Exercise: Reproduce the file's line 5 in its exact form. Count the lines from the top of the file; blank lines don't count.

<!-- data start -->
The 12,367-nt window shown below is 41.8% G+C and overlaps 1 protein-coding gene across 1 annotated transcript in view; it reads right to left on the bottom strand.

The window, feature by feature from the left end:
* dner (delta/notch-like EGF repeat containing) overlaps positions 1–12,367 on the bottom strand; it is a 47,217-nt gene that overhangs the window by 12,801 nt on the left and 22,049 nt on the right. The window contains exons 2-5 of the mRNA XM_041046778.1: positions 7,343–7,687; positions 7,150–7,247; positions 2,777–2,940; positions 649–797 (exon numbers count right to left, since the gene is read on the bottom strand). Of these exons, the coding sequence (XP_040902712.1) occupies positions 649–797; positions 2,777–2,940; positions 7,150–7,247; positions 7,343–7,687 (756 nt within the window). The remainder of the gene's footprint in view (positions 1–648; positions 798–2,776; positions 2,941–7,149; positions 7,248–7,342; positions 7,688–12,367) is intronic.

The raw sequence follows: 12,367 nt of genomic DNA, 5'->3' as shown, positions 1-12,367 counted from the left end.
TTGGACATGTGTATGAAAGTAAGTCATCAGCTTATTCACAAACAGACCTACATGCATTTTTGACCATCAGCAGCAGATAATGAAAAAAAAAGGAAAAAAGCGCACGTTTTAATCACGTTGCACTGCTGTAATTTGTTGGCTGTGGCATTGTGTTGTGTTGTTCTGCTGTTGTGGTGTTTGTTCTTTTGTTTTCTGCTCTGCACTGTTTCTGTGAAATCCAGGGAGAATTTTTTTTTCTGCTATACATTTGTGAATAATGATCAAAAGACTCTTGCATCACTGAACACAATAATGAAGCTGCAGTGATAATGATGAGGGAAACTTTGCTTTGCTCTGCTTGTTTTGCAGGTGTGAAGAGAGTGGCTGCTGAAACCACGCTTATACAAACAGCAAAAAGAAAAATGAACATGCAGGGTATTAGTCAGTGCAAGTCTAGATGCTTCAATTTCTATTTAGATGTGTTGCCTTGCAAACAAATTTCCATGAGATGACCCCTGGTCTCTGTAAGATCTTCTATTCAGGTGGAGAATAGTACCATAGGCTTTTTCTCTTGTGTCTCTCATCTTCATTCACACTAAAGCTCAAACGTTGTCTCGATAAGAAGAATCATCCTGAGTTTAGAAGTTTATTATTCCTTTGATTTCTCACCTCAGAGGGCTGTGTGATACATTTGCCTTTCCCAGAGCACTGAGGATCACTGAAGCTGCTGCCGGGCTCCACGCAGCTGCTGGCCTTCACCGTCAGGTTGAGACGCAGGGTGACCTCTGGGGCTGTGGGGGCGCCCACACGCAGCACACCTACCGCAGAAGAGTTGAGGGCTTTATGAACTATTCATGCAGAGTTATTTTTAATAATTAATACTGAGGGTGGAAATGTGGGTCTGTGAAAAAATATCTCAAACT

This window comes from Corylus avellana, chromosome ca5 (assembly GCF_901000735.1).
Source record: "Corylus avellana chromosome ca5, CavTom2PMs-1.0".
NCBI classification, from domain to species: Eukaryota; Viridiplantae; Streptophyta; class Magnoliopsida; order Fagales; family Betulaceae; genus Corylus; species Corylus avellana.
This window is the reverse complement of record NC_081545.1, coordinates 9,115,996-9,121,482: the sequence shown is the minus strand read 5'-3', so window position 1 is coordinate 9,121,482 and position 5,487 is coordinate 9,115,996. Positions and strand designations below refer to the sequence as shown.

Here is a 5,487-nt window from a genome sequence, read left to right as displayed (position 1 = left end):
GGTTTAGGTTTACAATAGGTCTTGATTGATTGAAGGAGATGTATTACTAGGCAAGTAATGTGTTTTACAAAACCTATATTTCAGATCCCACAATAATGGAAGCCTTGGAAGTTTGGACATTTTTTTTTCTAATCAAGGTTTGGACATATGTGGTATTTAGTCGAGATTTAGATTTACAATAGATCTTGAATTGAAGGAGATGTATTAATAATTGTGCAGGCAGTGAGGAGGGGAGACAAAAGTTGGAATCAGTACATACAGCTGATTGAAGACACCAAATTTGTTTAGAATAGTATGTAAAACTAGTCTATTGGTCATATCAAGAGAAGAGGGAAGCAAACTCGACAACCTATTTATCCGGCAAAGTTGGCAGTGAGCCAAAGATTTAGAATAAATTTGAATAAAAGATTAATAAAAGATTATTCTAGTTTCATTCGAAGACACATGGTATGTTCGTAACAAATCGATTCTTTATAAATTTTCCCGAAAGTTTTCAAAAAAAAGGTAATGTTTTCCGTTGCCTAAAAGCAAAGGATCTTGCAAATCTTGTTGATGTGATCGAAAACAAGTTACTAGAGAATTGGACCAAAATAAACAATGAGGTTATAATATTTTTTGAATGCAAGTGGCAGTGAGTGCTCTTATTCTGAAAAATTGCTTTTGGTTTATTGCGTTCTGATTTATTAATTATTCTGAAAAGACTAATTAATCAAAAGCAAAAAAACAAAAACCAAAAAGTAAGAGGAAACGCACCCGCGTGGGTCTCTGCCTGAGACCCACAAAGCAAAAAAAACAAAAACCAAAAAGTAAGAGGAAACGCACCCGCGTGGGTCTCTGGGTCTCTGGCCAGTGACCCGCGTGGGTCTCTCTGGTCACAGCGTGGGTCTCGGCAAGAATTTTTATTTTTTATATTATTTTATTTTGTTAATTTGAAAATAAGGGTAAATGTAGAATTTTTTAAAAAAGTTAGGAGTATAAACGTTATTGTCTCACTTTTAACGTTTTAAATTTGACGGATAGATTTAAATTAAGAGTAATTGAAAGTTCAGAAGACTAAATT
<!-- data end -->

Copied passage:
TTGGACATGTGTATGAAAGTAAGTCATCAGCTTATTCACAAACAGACCTACATGCATTTTTGACCATCAGCAGCAGATAATGAAAAAAAAAGGAAAAAAGCGCACGTTTTAATCACGTTGCACTGCTGTAATTTGTTGGCTGTGGCATTGTGTTGTGTTGTTCTGCTGTTGTGGTGTTTGTTCTTTTGTTTTCTGCTCTGCACTGTTTCTGTGAAATCCAGGGAGAATTTTTTTTTCTGCTATACATTTGTGAATAATGATCAAAAGACTCTTGCATCACTGAACACAATAATGAAGCTGCAGTGATAATGATGAGGGAAACTTTGCTTTGCTCTGCTTGTTTTGCAGGTGTGAAGAGAGTGGCTGCTGAAACCACGCTTATACAAACAGCAAAAAGAAAAATGAACATGCAGGGTATTAGTCAGTGCAAGTCTAGATGCTTCAATTTCTATTTAGATGTGTTGCCTTGCAAACAAATTTCCATGAGATGACCCCTGGTCTCTGTAAGATCTTCTATTCAGGTGGAGAATAGTACCATAGGCTTTTTCTCTTGTGTCTCTCATCTTCATTCACACTAAAGCTCAAACGTTGTCTCGATAAGAAGAATCATCCTGAGTTTAGAAGTTTATTATTCCTTTGATTTCTCACCTCAGAGGGCTGTGTGATACATTTGCCTTTCCCAGAGCACTGAGGATCACTGAAGCTGCTGCCGGGCTCCACGCAGCTGCTGGCCTTCACCGTCAGGTTGAGACGCAGGGTGACCTCTGGGGCTGTGGGGGCGCCCACACGCAGCACACCTACCGCAGAAGAGTTGAGGGCTTTATGAACTATTCATGCAGAGTTATTTTTAATAATTAATACTGAGGGTGGAAATGTGGGTCTGTGAAAAAATATCTCAAACT